Class Year: 1980s

Simple Truth

A fellow consultant recently said she sat through a public meeting full of nonsense. She didn’t raise her hand and point out the misguided assumptions. She wanted to leave but stayed. As we spoke she pondered why she neither left nor spoke up. Without fuss, we agreed it would have… Continue reading »

The Power of Three

A year ago, my family crawled into a hot air balloon gondola in the predawn darkness of Kenya’s Masai Mara. We slid into the gondola, which was resting sideways, strapped in, and waited for liftoff while lying on the ground. The whole start to the experience was rather clunky and nothing… Continue reading »

Your Next Employees Are Your New Marketing Audience

Recruiting: It’s the new marketing. French writer Jean-Baptiste Alphonse Karr wrote, “plus ça change, plus c’est la même chose.” The more things change, the more things stay the same. That concept can be applied to business too. Since the dawn of time, business has been based on making money by… Continue reading »

Celebrating Indigenous Peoples’ Day

As a Native American, I am proud to live and serve in a city that recognizes the second Monday in October as Indigenous Peoples’ Day. Auburn is one of more than 130 cities and states across the United States to celebrate Indigenous Peoples’ Day. We are fortunate to share land… Continue reading »

We Must End Either-Or Thinking About Skills

Words are powerful things. When deployed clearly and effectively, they can propel new ideas forward and motivate social change. Unfortunately, they also can bring more confusion than clarity and lead reformers down the wrong paths. We run that risk with the use of the word “skills” in the current debate… Continue reading »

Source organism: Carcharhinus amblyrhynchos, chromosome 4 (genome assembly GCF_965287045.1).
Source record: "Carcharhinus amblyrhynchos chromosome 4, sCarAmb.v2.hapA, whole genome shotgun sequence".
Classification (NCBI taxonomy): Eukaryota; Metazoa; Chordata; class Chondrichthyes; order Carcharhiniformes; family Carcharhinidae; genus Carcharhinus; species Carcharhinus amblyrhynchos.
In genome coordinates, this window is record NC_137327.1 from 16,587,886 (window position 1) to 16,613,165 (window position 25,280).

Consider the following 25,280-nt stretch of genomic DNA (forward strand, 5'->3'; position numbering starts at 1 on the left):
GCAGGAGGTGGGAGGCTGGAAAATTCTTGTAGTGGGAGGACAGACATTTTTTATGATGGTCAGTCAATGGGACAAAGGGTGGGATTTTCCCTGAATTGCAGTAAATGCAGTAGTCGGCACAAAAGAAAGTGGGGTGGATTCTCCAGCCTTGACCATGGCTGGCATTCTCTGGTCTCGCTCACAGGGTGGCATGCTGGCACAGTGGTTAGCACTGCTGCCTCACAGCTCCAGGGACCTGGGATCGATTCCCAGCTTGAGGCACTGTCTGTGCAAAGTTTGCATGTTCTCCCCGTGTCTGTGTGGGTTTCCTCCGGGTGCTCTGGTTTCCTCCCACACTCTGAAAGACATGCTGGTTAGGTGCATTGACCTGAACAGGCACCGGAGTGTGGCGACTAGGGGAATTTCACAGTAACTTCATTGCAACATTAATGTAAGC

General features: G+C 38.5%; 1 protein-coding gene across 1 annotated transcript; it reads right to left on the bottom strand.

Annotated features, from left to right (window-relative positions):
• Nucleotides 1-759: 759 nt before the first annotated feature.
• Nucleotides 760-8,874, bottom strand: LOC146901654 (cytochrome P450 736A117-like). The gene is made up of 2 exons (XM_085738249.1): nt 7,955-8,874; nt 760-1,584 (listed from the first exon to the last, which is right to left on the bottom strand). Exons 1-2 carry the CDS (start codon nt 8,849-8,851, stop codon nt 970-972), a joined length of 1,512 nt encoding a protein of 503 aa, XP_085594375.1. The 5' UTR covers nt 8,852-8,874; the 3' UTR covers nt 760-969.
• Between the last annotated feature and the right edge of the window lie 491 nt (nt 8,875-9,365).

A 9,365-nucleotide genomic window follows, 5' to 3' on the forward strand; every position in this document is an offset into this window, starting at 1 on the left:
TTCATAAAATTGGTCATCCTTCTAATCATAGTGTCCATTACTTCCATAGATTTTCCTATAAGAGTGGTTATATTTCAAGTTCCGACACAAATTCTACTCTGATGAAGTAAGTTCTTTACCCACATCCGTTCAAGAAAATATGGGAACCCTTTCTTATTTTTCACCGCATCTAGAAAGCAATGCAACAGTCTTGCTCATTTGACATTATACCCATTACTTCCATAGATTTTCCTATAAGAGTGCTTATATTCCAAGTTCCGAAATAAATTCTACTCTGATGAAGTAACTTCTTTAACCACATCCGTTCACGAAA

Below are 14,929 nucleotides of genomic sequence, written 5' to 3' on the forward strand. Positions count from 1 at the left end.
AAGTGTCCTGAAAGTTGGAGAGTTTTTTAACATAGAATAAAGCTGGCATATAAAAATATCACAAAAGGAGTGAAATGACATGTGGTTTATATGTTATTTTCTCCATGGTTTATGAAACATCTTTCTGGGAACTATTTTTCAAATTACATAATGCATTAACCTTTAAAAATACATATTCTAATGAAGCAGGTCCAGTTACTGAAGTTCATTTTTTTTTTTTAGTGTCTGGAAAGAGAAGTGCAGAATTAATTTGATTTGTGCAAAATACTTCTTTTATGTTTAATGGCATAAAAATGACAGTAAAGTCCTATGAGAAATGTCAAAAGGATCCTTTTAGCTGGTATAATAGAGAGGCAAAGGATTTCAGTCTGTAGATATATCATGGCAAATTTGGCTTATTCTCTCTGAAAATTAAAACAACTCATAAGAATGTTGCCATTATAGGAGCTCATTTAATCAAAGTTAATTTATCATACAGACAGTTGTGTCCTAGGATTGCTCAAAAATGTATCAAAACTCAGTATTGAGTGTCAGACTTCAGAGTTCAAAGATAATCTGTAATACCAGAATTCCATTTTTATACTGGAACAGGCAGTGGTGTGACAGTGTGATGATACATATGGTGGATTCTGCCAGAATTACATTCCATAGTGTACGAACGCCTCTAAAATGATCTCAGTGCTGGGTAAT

Schooled: What Community College Taught Me About My Education

Prior to joining their faculty last year as an adjunct, I’d had only glancing contact with Berkshire Community College (south of Williamstown, in Pittsfield), and while each interaction had been positive, my overall attitude towards a community college education remained – I confess – mildly dismissive. My own experience of… Continue reading »

Seven Takeaways from the Pandemic for Educators

I have been speaking to students, parents, faculty, staff and administrators pretty much nonstop these days. Sometimes it is in Zoom webinars for teachers, teens or parents on how to stay grounded in all of the uncertainty, and sometimes it is in one-on-one coaching calls with educational leaders who are… Continue reading »

The Unused Voice

I find myself speaking and writing publicly about the role that forward-looking individuals and families play in the life and prosperity of cities across North America. Many of these individuals are remarkable in the modesty with which they live. They are influential and affluent far beyond their appearance and demeanor,… Continue reading »

Embrace the Curve

Christel Albritton MacLean '81

I guess you would call it a liberal arts approach to life: In the 35 years since I left the Purple Valley, I have worked on Wall Street, earned my MBA and owned eight businesses ranging from restaurants to real estate, from consulting to cold-pressed juices. These extensive corporate and… Continue reading »